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3 Main Challenges of Software Assurance

As a part of the National Defense Authorization Act for Fiscal Year 2013[1], the United States Congress passed legislation that required software assurance processes be applied to critical Department of Defense (DoD) systems.

More than 10 years later, many are still asking the question: How do I integrate software assurance into my software development pipeline? 

Defining Software Assurance (SwA)

Software assurance (SwA) is defined as the level of confidence that software functions as intended and is free of vulnerabilities, either intentionally or unintentionally designed or inserted as part of the software throughout the lifecycle.[2] 

This definition emphasizes two primary objectives of SwA.

  1. Ensuring that software functions as intended. This aspect of SwA falls under the category of functional testing and involves defining software functional requirements, designing and building to those requirements, and then testing those requirements.  While functional testing is an important aspect of SwA, it is an area that is fairly mature and well understood by developers and users of software-based systems as they have been doing this for decades.
  2. Ensuring that software is free of vulnerabilities, either intentionally or unintentionally designed or inserted as part of the software throughout the lifecycle. This second aspect of SwA is still emerging and presents many challenges.

The Challenge of Incorporated Code

One of the major challenges to SwA involves the practice of using incorporated code (e.g., open source, commercial, and third-party developed code) when building a complex software-based system.


The 2022 Synopsis Open Source Security and Risk Analysis Report showed that approximately 97% of software applications contain incorporated open source components, and on average 78% of an application’s codebase is composed of open source software. [3]

The use of incorporated code introduces an element of software supply chain risk to a developed system that is not easily controlled by the primary developer or procuring organization. 

Software supply chain risk is introduced when the provenance of incorporated code is unknown or when the source code used to build the incorporated component is unavailable for review. A comprehensive Software Assurance approach must provide the ability to analyze incorporated code and identify vulnerabilities in the code when the provenance of that code is unknown or untrusted.

The Challenge of Code Volume

A second major challenge to identifying vulnerabilities in software has to do with the sheer volume of code that comprises most modern software-based systems. 

For example, it is estimated that in 1969 when Apollo 11 was launched, it contained only 145 thousand lines of code. Today, it is estimated that Microsoft Office contains over 30 million lines of code.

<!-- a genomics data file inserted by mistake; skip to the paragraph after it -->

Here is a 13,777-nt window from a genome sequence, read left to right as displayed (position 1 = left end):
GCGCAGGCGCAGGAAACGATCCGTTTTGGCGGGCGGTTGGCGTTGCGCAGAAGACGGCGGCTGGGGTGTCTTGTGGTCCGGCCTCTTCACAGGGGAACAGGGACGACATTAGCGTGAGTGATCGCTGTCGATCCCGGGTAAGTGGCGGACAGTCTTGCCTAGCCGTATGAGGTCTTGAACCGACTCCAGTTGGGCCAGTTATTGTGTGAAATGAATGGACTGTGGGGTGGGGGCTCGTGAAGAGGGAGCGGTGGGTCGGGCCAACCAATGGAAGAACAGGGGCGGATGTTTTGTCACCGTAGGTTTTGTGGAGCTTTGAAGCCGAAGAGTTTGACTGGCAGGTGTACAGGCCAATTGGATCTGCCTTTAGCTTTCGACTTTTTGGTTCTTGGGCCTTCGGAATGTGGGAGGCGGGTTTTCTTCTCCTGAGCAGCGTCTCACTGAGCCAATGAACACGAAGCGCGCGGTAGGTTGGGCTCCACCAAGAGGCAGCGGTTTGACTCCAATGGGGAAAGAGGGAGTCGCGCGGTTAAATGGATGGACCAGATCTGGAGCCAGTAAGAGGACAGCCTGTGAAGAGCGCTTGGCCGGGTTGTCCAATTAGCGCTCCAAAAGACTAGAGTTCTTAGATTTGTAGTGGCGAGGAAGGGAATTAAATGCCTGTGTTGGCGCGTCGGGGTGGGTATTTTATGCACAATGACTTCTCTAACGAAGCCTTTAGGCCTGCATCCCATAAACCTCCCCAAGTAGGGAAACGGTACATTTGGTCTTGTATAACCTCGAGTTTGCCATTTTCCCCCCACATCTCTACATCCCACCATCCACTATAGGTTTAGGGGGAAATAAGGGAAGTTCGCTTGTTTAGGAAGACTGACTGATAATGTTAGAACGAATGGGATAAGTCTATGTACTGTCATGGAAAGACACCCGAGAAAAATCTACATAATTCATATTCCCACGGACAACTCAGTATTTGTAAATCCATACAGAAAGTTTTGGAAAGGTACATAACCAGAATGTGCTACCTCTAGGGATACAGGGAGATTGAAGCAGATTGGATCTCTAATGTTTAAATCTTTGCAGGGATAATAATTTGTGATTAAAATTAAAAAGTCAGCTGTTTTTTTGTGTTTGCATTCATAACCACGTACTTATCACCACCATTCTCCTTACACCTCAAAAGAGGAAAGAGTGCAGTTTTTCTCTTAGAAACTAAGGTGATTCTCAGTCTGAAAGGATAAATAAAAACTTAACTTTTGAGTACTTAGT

To manually review every line of code in Microsoft Office would take an individual approximately 115 years to complete. 

Manual review of all code is unfeasible for most software-based systems. For this reason, an efficient SwA approach must utilize automated analysis tools in conjunction with manual review processes.

The goal of SwA is to analyze 100% of the code in recognition that a vulnerability in the most obscure software component may be the door used to exploit an entire system.

The Challenge of Tool Effectiveness

A third challenge to SwA is directly tied to the effectiveness of automated software vulnerability analysis tools. Many of the world’s best commercial software analysis tools were started as university research projects and were initially designed to identify only a specific subset of possible software vulnerabilities. 

As software analysis tools have matured, their underlying analysis engines have maintained limitations on the types of software vulnerabilities that they are able to detect. 

Studies show that a single commercial software analysis tool typically identifies less than 30% of security-related flaws in source code.[4][5]

However, when multiple tools are used in combination, the identification of security-related flaws improves significantly. For this reason, a comprehensive SwA approach must utilize a combination of automated software analysis tools to maximize the ability to identify a significant percentage of software vulnerabilities.

Put the “Sec” in your DevSecOps

Equip your analysts and developers with the knowledge and tools necessary for putting the “Sec” in your DevSecOps. When you work with the COLSA SwA team, you receive in-depth training and develop a thorough understanding of the underlying software issues that result in exploitable vulnerabilities. You also learn which tools and techniques are best suited for identifying and mitigating those vulnerabilities, all while having direct access to our Software Assurance experts.

Would you like a demonstration? Contact us:

L. Todd Wilson
Chief Information Security Officer

Dr. Jonathan Hood

Jonathan Hood, PhD
Technical Fellow

[1] National Defense Authorization Act for Fiscal Year 2013, Public Law 112-239, January 2, 2013, Section 933

[2] DoDI 5200.44, “Protection of Mission Critical Functions to Achieve Trusted Systems and Networks (TSN)”, Change 2, July 27, 2017, Page 13

[3] 2022 Open Source Security and Risk Analysis Report, Synopsis Inc.

[4] 2022 Open Source Security and Risk Analysis Report, Synopsys Inc.

[5] BenchmarkJava/scorecard/benchmark_comparison.png at master · OWASP-Benchmark/BenchmarkJava · GitHub